Being cute is a statement for and by the Japanese youths. Ironically, the cute culture, perhaps under a bit of Buddhist influence, appears to champion the apparent weakness, dependence and inability over the strengths and capabilities of an individual.

Many socialists and commentators have tried to analyze the Japanese fixation on cuteness. One claim says that individual acting childish harbors the need to be liked by others. In the Japanese society, as the young spend more time with computers, they tend to be isolated, fueling loneliness and the desire for making friends. Thus, they take part in the cute trend as a way to be accepted in society. The problem with this argument is that the convenience of Internet emails and the popularity of cell phones actually bring the Japanese more than ever in touch with one another, contrary to the perception of isolation. Another conclusion states that Japanese women with a long history of being socially oppressed would most likely embrace cuteness to fulfill their “proper role.” But, there exist many Asian and African male-dominant societies that haven't followed the Japanese trend. The obvious flaw in this analysis is that an oppressed woman’s position could never be equated with a child’s position — a woman and a child have two distinctive roles in society.

Yet, another view claims that the younger generation is in rebellion against the traditional values of Japanese lifestyle. By being juvenile, the young defy to grow up and meet their austere life in work, family and social responsibility in the footsteps of their parents. Maybe, the cause of the youth statement lies not in a revolt against the adult life but in the refusal to give up the pampered, materialistic childhood lifestyle to which they were accustomed. The baby-boom generation, which had achieved affluence during the economic bubble years, spoiled their children with material goods and ample amusement while neglected to teach morals and values to prepare them for entering society.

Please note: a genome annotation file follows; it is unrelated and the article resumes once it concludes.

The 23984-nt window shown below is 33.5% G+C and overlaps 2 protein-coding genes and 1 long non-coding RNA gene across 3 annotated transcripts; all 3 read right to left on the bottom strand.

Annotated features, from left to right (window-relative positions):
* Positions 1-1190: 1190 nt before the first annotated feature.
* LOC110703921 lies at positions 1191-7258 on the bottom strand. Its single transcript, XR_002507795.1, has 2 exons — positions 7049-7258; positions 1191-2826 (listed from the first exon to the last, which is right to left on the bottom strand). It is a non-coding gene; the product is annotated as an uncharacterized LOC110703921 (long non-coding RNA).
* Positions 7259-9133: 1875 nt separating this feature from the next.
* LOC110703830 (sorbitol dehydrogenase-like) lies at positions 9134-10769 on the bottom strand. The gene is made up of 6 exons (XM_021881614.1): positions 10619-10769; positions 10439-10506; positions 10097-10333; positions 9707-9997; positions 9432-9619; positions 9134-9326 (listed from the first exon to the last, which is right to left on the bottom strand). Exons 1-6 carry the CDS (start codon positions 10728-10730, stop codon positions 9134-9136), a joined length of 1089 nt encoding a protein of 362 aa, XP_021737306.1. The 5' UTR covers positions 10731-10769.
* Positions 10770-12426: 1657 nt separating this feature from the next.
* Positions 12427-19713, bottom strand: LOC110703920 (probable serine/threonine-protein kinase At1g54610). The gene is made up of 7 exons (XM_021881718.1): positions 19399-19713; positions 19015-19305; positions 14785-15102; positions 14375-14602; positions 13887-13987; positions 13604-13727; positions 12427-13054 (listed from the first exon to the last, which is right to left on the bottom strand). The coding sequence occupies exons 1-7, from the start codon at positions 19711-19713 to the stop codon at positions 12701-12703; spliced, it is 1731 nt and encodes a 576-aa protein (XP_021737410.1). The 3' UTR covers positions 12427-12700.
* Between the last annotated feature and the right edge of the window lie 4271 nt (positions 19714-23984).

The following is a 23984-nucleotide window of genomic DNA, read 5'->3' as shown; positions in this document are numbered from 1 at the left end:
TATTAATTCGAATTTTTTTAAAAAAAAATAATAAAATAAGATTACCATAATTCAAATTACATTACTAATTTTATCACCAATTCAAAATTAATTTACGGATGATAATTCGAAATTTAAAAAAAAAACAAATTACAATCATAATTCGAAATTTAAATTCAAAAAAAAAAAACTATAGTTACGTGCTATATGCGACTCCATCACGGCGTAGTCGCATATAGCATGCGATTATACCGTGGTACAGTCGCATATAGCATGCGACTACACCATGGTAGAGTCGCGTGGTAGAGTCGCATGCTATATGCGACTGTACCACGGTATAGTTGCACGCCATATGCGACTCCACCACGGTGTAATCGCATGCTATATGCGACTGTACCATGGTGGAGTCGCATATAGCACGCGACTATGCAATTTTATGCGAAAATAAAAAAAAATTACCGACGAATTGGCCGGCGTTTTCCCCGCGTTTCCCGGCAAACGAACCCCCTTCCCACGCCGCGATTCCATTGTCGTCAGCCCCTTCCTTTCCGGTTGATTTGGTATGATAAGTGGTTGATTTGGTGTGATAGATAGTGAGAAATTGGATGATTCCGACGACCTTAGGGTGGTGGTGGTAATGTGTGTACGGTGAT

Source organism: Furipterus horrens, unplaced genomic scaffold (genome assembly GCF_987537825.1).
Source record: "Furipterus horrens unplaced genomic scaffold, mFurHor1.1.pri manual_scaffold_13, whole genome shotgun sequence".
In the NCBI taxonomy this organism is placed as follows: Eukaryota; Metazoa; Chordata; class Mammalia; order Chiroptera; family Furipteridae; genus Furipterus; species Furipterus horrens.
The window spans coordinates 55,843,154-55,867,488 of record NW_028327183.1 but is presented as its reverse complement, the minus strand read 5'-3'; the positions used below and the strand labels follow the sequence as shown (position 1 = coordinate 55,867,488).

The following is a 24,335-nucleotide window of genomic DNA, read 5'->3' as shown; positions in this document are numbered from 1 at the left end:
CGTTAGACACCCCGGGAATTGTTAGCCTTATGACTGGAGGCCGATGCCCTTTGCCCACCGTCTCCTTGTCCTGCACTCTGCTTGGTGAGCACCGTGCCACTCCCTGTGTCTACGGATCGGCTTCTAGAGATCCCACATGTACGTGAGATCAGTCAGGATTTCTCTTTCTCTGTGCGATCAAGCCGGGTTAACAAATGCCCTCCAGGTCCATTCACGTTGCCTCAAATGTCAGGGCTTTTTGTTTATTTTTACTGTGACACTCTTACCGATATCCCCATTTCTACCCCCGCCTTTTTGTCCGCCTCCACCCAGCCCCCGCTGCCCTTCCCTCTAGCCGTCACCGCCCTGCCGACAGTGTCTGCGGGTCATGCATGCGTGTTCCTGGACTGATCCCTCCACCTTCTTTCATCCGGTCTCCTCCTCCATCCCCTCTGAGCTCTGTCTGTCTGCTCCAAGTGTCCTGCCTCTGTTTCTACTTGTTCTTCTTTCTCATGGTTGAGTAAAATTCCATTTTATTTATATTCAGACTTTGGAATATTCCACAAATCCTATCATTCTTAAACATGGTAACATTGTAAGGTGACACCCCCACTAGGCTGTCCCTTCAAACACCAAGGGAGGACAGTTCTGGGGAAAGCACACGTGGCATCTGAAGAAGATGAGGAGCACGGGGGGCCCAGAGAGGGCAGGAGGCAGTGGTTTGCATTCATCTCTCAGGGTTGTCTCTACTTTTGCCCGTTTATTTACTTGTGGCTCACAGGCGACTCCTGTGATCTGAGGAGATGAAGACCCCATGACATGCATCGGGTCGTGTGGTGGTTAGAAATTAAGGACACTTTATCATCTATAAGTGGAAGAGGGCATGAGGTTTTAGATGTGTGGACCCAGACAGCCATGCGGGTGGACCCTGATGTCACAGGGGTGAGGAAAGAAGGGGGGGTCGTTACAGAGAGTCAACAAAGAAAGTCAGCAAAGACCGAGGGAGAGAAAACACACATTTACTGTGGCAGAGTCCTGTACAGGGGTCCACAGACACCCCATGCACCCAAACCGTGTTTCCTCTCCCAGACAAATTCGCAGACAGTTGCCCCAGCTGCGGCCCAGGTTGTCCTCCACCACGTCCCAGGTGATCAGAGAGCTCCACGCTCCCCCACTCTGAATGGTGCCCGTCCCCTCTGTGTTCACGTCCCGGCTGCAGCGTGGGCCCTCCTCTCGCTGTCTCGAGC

It’s not surprising that in a cute culture that has emphasized consumerism, pleasure and indulgence, mounting social ills, partly due to economic difficulties and partly due to the youth shirking responsibility, has been plaguing Japan. The declining interest in work ethics, marriage, or social commitment among the young has been on a rise, spawning a series of economical problems for Japan. A rapid growing trend among young workers known as "freeters" — drifting from one part-time job to another — poses a threat to the workforce stability for companies because these short-termed employees miss out opportunities to receive systematic job education and proper training. While some freeters choose to work temporarily until they could realize their dreams in the future, many others enjoy the “flexible and easy-going” lifestyle, as they remain financially dependent on their parents. In addition, Japan has a high rate of "parasite singles," grown children in their 20s and 30s (more than 60 percent) who are unmarried and working but still living at home with their parents. Furthermore, as eligible young women inclined to delay marriages for more personal freedom, birth rates have been dropping every year. Moreover, the Japanese government reported an unexpected first-ever deficit for the national pension program in fiscal 2003, declaring that 51.4 percent of those aged between 20 and 24 hadn’t paid their pension premiums. Facing a dwindling stable workforce and a growing aging population, the government is now pushing for a controversial pension reform to an increasing discontent public.

Eventually, the baby-boom generation will no longer be around or run out of money to support the cute culture youths. Then, the harsh reality of traditional values will hit home — life is not a bowl of cherries. The young generation will then have to follow the footsteps of their parents to bear the heavy burden of supporting society.

(First published on UniOrb.com, September 1, 2005)